After the country plunged into political uncertainty with the abrupt resignation of Prime Minister Pushpa Kamal Dahal on May 4 the process of forming a non-Maoist government had started in the primary initation of opposition Nepali Congress. The hectic deliberations and possibly some amount of horsetrading finally appeared to have ended today (Sunday) when the CPN UML submitted the signatures of 350 lawmakers (out of 601 CA members) to the CA chairman to open up the way to form the new government. Madhav Kumar Nepal has been backed by 22 different parties representing in the CA including the second largest Nepali Congress. Continue reading Madhav Kumar Nepal Set to Become Prime Minister of Nepal

Addressing the PLA Combatants, Prachanda Outlined How Maoists Wanted to Capture State and National Army

Maos respond to the video: here


The video was first aired yesterday evening by Image Channel. YouTubed today by myrepublica.com

During the uncertain times just two months before the 10 April 2008 Constituent Assembly elections, Pushpa Kamal Dahal “Prachanda” was addressing a meeting of People’s Liberation Army commanders and combatants at Shatikhor, Chitwan cantonment. In that 2 January 2008 speech, Prachanda talked about how the Maoist leadership had inflated the numbers of the PLA soldiers by almost five-fold and how the Maoist planned to capture the state and the national army. The speech was videotaped. The video was broadcast late yesterday night by Kathmandu-based network Image Channel. [Meanwhile, the elections did happen, which at the time of Prachanda speech, seemed uncertain because of differences between the Maoist and non-Maoist parties over percentage allocation for the electoral systems First-Past-The-Post (PPTP or direct votes) and proportional representation. Prachanda’s party emerged single largest in the CA and four months after the polls Prachanda formed a multi-party government that lasted until yesterday. The reason behind Prachanda government’s fall? It wanted to sack the army chief who, in the videotaped speech, Prachanda says is obstructing the PLA’s integration into Nepali Army.] Continue reading Addressing the PLA Combatants, Prachanda Outlined How Maoists Wanted to Capture State and National Army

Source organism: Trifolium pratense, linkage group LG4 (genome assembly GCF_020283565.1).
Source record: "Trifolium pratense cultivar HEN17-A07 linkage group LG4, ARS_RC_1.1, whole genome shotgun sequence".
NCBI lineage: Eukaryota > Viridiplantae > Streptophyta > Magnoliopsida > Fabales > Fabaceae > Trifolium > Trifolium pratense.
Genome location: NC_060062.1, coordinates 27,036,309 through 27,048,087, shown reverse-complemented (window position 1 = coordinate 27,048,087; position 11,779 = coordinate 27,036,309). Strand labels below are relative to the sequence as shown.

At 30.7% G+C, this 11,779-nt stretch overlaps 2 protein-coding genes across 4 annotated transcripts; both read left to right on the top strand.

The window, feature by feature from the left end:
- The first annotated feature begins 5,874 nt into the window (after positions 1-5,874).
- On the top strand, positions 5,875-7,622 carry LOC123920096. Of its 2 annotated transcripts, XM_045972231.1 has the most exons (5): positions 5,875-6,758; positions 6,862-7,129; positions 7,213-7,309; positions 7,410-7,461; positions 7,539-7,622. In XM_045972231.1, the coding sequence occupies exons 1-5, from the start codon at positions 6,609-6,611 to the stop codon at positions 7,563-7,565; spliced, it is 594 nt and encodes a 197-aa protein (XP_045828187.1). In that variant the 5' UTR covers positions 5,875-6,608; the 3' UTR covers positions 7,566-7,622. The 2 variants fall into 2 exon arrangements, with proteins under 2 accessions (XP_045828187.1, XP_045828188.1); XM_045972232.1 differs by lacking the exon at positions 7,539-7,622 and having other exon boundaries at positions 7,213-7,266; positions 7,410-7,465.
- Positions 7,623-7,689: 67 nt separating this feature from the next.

Why Nepal is Divided Over the Sacking of Army Chief?

It’s not so important to ask why the Maoists are sacking the Army Chief as it is to ask why the other parties are apposing this so strongly. Three reasons:

By Neil Horning

In a democracy, the Army should not be a center of power in the slightest. It is supposed to carry out the will of the elected government within the confines of the constitution. To illustrate, when Obama was elected, it was considered a novelty when he did not replace the chairman of the joint chiefs of staff. Thus, in assessing this development, I feel it’s not so important to ask why the Maoists are sacking the Army Chief as it is to ask why the other parties are apposing this so strongly.

There a couple of reasons why this could be so. In increasing importance:

1. The Army Chief has important friends in elite circles